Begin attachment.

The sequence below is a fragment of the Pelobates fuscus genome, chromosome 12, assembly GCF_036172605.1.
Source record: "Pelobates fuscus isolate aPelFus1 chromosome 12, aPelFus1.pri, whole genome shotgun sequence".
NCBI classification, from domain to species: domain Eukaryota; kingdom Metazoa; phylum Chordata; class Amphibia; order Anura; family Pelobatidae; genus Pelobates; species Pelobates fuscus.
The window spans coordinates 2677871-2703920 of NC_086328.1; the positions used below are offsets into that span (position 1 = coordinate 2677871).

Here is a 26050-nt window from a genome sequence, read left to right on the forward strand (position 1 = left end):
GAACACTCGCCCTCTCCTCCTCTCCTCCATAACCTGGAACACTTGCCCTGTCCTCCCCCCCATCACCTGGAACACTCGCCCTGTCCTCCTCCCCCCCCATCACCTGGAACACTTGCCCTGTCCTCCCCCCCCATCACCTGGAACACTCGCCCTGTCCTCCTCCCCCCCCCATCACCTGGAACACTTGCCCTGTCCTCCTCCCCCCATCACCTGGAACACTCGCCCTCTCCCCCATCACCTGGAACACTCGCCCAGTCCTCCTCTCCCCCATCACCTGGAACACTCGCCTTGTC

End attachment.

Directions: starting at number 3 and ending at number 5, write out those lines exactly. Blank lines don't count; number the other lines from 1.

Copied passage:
NCBI classification, from domain to species: domain Eukaryota; kingdom Metazoa; phylum Chordata; class Amphibia; order Anura; family Pelobatidae; genus Pelobates; species Pelobates fuscus.
The window spans coordinates 2677871-2703920 of NC_086328.1; the positions used below are offsets into that span (position 1 = coordinate 2677871).

Here is a 26050-nt window from a genome sequence, read left to right on the forward strand (position 1 = left end):